A magical garden at Ayot St Lawrence
PUBLISHED: 12:48 11 June 2010 | UPDATED: 17:19 20 February 2013
Tucked away in leafy Ayot St Lawrence, Sally Trendall's garden is inspired by exotic travels. Philippa Pearson explores a tranquil oasis
Tucked away in leafy Ayot St Lawrence, Sally Trendalls garden is inspired by exotic travels. Philippa Pearson explores a tranquil oasis
Sally Trendalls work as an air stewardess has taken her to some of the most exotic places in the world. A seasoned traveller and enthusiastic gardener, Sally enjoys visiting gardens on her travels abroad and comes home with plentiful ideas that she implements in her garden.
Once home of the playwright and author George Bernard Shaw, Ayot St Lawrence is a quintessential English village with leafy lanes, hearty pubs and a stunning Palladian church. Next to the village green is the ruin of the 12th-century parish church and Sallys garden nestles next to its romantic churchyard.
At just over a quarter of an acre, the garden at 2 Ruins Cottage is a mixture of the unexpected, given the location, where traditional cottage garden plants mingle with exotic tree ferns and lush tropical foliage. Sally started work on the garden not long after moving there 20 years ago, putting in cottage garden perennials and shaping the lawn. A decade later came the opportunity to purchase some land adjacent to the garden (which she did) and she began to extend the garden area, adding new features including two ponds and a garden room. Four years ago, a huge chestnut tree in the churchyard fell into the garden, luckily when Sally wasnt there. A few more trees in the churchyard and the garden also came crashing down and on her return from abroad surveying the devastation, Sally saw this tragedy as an opportunity that has created more natural light in the garden as well as opened up views of the ruined church and the beautiful pastoral countryside surrounding the garden. Whilst clearing away branches and undergrowth one sunny evening, Sally literally climbed a tree and took in the glowing sunset and admired the views. It seemed obvious that this spot, said Sally, was perfect for an African-inspired tree house for relaxing at the end of the day. Four years ago the wooden raised platform was built and it cleverly blends perfectly in the garden and is, indeed, a wonderful and magical place to sit amongst the tree tops and chill out. Underneath the platform is a cool, shady grotto-like area where tree ferns flourish. This area reminds me of gardens in Bangkok, says Sally. Theres even an ornate metal day bed here, another perfect spot to cool down in high summer.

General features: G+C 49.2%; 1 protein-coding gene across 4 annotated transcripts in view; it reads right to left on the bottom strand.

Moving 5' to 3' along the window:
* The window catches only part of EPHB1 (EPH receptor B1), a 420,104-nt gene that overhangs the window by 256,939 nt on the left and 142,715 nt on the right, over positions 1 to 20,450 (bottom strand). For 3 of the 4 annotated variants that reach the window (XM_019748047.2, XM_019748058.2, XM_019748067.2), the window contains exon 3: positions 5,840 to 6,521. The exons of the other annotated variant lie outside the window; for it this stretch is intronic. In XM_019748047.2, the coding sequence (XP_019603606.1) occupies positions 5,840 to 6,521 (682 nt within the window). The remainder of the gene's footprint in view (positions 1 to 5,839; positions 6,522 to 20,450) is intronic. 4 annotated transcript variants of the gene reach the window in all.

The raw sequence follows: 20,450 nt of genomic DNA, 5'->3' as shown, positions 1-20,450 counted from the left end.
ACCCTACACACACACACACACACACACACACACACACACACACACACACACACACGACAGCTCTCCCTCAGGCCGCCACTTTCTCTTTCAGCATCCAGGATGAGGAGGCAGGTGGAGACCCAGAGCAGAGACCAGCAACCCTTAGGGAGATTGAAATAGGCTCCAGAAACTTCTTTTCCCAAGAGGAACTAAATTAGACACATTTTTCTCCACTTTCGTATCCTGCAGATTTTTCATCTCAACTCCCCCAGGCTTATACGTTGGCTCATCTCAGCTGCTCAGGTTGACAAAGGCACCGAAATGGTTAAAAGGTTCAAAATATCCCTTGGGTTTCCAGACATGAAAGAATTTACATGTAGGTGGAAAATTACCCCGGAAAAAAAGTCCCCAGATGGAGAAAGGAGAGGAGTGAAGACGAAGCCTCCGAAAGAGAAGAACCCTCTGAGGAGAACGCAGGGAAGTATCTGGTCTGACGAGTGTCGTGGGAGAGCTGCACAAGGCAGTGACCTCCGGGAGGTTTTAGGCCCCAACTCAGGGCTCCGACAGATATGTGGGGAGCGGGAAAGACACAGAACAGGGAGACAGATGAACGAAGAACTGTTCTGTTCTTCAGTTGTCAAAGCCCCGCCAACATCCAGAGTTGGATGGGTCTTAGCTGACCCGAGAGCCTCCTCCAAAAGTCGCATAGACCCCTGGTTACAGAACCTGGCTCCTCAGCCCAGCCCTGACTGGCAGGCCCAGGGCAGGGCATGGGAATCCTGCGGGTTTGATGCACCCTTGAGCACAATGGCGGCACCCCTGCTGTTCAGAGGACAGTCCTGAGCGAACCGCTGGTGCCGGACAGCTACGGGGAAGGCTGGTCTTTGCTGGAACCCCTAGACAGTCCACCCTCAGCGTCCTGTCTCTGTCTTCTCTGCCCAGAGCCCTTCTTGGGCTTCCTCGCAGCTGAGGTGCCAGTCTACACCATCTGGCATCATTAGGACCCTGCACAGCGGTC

In the larger of the two ponds, she has used an old sink trough
as a waterfall feature
Throughout the garden, Sally has made good use of reclaimed and antique artefacts and materials, all sourced from local outlets across Hertfordshire. I love going around salvage yards and collecting things for the garden, says Sally. In the larger of the two ponds, she has used an old sink trough as a waterfall feature whilst statues and old containers are dotted around the garden.
Sally first opened the garden for the NGS last year to coincide with the Annual Art Show in the stunning Palladian church which you can see from the garden. This years garden opening also runs alongside this event and during the evening opening on Saturday June 12, Sally has organised for her friend Annett Busse to give a piano recital in the nearby ruined church. An event not to be missed.
2 Ruins Cottage,
Ayot St Lawrence
The garden is open for the NGS
on Saturday June 12from 2-7pm and SundayJune 13 from 2-6pm. Admission is 3, children free. Refreshments available.
Annett Busse is doing a piano recital at 6pm on Saturday 12th June in the ruined church. Admission is 5 or 7 for a combined recital and garden ticket. Bring picnic rugs, chairs. Licensed bar and tea tent in the churchyard.
The 36th Annual Art Show also takes place over the weekend in
the nearby Palladian church.